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23 Responses to Game 45 Recap: Bulls 92, Bucks 83

    LuvabullNJ January 25, 2011 at 12:36 pm #

    My apologies to Big Sexy. I saw the pick of Thomas as strictly a mentor to the young bigs (Noah, Asik). I strongly felt that he would not be able to contribute on the court.
    My hats off to the big fella.

  2. Inception January 25, 2011 at 2:15 pm #

    this will never happen, but Rose is making a legitimate case for “most improved player” and MVP.

    1/2 game behind Miami for the 2nd seed, which I believe the Bulls desperately need to get because I’m not looking fwd to a likely matchup with the Knicks in the 1st round…possible upset!

    cavendish January 25, 2011 at 2:29 pm #

    RE: Rose and FTA

    Chicken or the egg?

    What do you suppose came first, Rose motivated by a crackpot pundit or officials getting shamed into finally making the right calls?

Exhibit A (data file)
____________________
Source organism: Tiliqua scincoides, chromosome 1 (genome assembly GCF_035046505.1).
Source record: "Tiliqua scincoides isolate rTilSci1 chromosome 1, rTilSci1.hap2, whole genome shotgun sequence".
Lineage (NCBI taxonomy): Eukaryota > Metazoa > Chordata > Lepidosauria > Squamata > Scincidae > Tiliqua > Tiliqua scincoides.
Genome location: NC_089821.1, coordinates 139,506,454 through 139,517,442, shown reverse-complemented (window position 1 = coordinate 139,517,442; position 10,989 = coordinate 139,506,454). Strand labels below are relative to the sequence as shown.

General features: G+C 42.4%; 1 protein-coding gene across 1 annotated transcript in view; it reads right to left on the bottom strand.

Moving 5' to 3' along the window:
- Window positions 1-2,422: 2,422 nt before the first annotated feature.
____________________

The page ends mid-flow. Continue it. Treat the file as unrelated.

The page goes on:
Bigwegs January 25, 2011 at 3:21 pm #

    not to nit-pick here (but I’m about to..), but the final score last night was 92-83. Come on now!

    Luke January 25, 2011 at 4:14 pm #

    cavendish, hollinger is far from a crackpot pundit. I know you might be upset about his comments about rose’s game, but he was right. Hollinger is a very intelligent man and I am going to assume knows a lot more about the nba than you do. Not trying to start a fight, but you can’t just call everyone an idiot because they arent drose lovers the way all of us are

  6. Matt January 25, 2011 at 5:51 pm #